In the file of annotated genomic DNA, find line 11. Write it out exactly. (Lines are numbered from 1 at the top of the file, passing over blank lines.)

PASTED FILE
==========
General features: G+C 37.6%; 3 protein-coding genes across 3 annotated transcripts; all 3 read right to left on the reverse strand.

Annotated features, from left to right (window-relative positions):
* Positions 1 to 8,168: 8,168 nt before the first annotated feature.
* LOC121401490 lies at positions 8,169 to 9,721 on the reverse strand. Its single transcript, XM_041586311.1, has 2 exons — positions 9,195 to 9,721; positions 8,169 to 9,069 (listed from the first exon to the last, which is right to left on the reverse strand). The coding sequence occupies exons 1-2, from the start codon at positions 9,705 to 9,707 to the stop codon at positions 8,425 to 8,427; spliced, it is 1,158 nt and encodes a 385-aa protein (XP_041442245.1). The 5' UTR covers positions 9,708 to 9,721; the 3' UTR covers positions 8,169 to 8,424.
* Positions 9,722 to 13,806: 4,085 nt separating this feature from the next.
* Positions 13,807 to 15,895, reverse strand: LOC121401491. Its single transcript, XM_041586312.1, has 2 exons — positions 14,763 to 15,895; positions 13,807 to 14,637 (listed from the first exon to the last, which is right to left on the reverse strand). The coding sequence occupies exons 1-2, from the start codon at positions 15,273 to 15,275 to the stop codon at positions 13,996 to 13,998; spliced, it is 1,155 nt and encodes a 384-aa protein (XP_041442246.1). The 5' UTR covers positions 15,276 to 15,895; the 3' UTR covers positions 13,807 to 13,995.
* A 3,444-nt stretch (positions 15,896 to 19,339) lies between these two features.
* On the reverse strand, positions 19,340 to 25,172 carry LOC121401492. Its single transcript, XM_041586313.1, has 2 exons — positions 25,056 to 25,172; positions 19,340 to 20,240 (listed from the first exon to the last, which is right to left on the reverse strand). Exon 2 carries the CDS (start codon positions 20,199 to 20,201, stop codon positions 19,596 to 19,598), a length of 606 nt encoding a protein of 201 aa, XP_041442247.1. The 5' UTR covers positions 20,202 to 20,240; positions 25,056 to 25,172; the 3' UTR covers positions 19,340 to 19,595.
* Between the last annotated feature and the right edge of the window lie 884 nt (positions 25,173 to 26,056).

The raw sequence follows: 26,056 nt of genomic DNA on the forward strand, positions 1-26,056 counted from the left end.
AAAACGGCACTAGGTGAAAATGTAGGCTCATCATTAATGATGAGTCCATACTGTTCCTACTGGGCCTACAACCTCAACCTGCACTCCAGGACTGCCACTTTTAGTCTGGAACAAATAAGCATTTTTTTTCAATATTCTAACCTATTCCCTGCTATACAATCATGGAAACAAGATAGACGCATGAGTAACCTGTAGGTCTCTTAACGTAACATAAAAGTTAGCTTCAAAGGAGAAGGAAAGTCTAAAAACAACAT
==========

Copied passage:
AAAACGGCACTAGGTGAAAATGTAGGCTCATCATTAATGATGAGTCCATACTGTTCCTACTGGGCCTACAACCTCAACCTGCACTCCAGGACTGCCACTTTTAGTCTGGAACAAATAAGCATTTTTTTTCAATATTCTAACCTATTCCCTGCTATACAATCATGGAAACAAGATAGACGCATGAGTAACCTGTAGGTCTCTTAACGTAACATAAAAGTTAGCTTCAAAGGAGAAGGAAAGTCTAAAAACAACAT